Analysis of Gaseous and PM Emissions of 4-Stroke CAI/HCCI and SI Combustion in a DI Gasoline Engine

Direct injection gasoline engines have the potential for improved fuel economy through principally the engine down-sizing, stratified charge combustion, and Controlled Auto Ignition (CAI). However, due to the limited time available for complete fuel evaporation and the mixing of fuel and air mixture, locally fuel rich mixture or even liquid fuel can be present during the combustion process of a direct injection gasoline engine. This can result in significant increase in UHC, CO and Particulate Matter (PM) emissions from direct injection gasoline engines which are of major concerns because of the environmental and health implications. In order to investigate and develop a more efficient DI gasoline engine, a camless single cylinder DI gasoline engine has been developed. Fully flexible electro-hydraulically controlled valve train was used to achieve spark ignition (SI) and Controlled Autoignition (CAI) combustion in both 4-stroke and 2-stroke cycles.
Technical Paper

2-Stroke CAI Operation on a Poppet Valve DI Engine Fuelled with Gasoline and its Blends with Ethanol

Controlled Auto Ignition (CAI), also known as Homogeneous Charge Compression Ignition (HCCI), is one of the most promising combustion technologies to reduce the fuel consumption and NOx emissions. Currently, CAI combustion is constrained at part load operation conditions because of misfire at low load and knocking combustion at high load, and the lack of effective means to control the combustion process. Extending its operating range including high load boundary towards full load and low load boundary towards idle in order to allow the CAI engine to meet the demand of whole vehicle driving cycles, has become one of the key issues facing the industrialisation of CAI/HCCI technology. Furthermore, this combustion mode should be compatible with different fuels, and can switch back to conventional spark ignition operation when necessary. In this paper, the CAI operation is demonstrated on a 2-stroke gasoline direct injection (GDI) engine equipped with a poppet valve train.
Technical Paper

Direct In-cylinder CO2 Measurements of Residual Gas in a GDI Engine for Model Validation and HCCI Combustion Development

An accurate prediction of residual burned gas within the combustion chamber is important to quantify for development of modern engines, especially so for those with internally recycled burned gases and HCCI operations. A wall-guided GDI engine has been fitted with an in-cylinder sampling probe attached to a fast response NDIR analyser to measure in-situ the cycle-by-cycle trapped residual gas. The results have been compared with a model which predicts the trapped residual gas fraction based on heat release rate calculated from the cylinder pressure data and other factors. The inlet and exhaust valve timings were varied to produce a range of Residual Gas Fraction (RGF) conditions and the results were compared between the actual measured CO2 values and those predicted by the model, which shows that the RGF value derived from the exhaust gas temperature and pressure measurement at EVC is consistently overestimated by 5% over those based on the CO2 concentrations.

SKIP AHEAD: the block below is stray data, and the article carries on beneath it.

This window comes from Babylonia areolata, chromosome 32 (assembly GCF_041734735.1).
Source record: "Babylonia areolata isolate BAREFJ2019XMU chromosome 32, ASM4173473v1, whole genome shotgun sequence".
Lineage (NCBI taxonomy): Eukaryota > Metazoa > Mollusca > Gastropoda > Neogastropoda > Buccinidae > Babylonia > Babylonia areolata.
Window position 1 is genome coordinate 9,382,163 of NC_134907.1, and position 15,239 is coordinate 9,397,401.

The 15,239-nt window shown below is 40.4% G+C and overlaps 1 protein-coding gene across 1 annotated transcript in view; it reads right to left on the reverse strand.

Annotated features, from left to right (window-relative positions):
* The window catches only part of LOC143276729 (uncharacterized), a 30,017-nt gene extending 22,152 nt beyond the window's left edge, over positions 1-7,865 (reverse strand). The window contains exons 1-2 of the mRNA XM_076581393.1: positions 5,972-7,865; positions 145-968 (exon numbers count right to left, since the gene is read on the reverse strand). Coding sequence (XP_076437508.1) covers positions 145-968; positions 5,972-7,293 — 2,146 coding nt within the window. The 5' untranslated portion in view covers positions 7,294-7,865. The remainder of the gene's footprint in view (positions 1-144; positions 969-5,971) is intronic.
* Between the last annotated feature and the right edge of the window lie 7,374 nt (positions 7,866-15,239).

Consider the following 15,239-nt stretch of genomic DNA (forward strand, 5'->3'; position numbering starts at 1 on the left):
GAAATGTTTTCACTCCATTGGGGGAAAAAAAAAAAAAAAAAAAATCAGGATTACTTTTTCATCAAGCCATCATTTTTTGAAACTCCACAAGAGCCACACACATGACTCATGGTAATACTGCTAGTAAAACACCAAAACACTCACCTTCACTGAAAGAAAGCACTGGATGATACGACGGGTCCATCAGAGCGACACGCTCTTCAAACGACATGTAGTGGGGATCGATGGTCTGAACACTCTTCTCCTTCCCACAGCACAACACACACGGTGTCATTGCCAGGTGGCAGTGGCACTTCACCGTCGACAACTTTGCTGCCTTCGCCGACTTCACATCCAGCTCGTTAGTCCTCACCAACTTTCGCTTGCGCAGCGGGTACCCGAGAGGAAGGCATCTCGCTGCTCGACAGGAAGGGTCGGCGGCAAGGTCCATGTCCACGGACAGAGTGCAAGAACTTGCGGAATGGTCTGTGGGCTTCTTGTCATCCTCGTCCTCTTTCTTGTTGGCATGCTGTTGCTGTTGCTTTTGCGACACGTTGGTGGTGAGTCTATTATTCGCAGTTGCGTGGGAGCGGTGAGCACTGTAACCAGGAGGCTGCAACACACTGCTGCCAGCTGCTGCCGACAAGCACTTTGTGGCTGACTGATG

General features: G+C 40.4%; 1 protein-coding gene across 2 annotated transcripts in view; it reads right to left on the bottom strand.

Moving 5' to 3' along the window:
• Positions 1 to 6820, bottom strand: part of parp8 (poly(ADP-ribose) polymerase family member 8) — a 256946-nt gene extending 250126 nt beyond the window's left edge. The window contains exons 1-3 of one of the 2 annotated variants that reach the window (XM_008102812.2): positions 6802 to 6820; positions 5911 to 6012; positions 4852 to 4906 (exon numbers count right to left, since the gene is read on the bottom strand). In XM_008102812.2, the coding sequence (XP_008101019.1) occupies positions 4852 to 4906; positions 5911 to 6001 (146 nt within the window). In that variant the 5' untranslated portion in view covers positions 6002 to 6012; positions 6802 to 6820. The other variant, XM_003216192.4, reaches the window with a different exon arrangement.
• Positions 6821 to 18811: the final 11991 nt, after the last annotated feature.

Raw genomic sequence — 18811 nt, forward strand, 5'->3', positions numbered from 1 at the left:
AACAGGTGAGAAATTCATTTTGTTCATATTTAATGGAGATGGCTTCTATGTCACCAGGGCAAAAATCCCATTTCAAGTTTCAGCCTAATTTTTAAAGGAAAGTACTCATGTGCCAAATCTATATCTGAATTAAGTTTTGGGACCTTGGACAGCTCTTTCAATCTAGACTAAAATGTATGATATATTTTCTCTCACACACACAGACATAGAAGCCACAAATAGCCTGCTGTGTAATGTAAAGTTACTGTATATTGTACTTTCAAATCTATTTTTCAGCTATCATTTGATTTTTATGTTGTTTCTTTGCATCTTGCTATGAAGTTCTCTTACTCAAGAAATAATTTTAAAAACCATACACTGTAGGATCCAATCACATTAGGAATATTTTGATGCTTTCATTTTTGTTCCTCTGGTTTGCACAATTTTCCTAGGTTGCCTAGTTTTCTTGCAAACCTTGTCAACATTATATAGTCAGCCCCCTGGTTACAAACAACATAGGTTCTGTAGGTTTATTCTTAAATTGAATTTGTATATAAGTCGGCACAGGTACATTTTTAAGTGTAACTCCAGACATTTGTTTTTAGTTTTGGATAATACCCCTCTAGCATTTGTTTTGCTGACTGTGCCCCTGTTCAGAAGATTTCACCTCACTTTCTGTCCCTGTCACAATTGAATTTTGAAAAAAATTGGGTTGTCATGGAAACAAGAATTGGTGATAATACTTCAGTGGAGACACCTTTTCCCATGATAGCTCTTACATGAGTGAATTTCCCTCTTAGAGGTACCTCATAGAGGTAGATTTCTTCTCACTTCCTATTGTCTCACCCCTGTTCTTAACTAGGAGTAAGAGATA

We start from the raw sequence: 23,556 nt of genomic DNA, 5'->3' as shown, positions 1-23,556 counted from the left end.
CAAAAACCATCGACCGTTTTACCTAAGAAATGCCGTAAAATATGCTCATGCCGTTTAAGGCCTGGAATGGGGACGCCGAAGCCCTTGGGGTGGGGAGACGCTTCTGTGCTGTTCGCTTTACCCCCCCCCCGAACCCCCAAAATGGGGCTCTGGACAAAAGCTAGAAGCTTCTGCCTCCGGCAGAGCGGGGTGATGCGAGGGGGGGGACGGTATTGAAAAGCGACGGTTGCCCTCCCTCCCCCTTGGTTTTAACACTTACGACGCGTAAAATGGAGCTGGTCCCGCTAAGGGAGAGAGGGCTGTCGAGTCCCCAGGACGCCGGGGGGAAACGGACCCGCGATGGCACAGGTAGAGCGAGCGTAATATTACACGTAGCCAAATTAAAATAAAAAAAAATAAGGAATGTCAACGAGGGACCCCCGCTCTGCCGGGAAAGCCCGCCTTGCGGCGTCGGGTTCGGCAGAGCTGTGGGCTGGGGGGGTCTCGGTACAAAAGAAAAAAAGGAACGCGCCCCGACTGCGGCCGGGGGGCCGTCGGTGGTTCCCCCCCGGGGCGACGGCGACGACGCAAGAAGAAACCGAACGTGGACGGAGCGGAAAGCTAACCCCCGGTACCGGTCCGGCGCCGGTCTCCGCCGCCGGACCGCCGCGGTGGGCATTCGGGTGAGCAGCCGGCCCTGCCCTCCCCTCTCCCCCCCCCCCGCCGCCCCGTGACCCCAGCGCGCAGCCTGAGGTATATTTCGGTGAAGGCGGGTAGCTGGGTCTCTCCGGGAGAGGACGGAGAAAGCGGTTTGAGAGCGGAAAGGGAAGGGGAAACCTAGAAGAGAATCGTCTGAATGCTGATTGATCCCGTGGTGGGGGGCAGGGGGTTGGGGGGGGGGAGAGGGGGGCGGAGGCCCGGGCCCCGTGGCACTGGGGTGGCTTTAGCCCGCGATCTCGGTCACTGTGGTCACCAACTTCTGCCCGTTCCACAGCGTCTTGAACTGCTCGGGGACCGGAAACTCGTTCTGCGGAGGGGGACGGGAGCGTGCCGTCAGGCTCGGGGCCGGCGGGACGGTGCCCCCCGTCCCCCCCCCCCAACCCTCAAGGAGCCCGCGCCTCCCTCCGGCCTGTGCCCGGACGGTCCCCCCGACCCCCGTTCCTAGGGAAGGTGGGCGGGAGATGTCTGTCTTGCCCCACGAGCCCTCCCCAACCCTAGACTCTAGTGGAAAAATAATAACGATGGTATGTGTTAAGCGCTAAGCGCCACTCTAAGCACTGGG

Technical Paper

Computational Chemistry Consortium: Surrogate Fuel Mechanism Development, Pollutants Sub-Mechanisms and Components Library

The Computational Chemistry Consortium (C3) is dedicated to leading the advancement of combustion and emissions modeling. The C3 cluster combines the expertise of different groups involved in combustion research aiming to refine existing chemistry models and to develop more efficient tools for the generation of surrogate and multi-fuel mechanisms, and suitable mechanisms for CFD applications. In addition to the development of more accurate kinetic models for different components of interest in real fuel surrogates and for pollutants formation (NOx, PAH, soot), the core activity of C3 is to develop a tool capable of merging high-fidelity kinetics from different partners, resulting in a high-fidelity model for a specific application. A core mechanism forms the basis of a gasoline surrogate model containing larger components including n-heptane, iso-octane, n-dodecane, toluene and other larger hydrocarbons.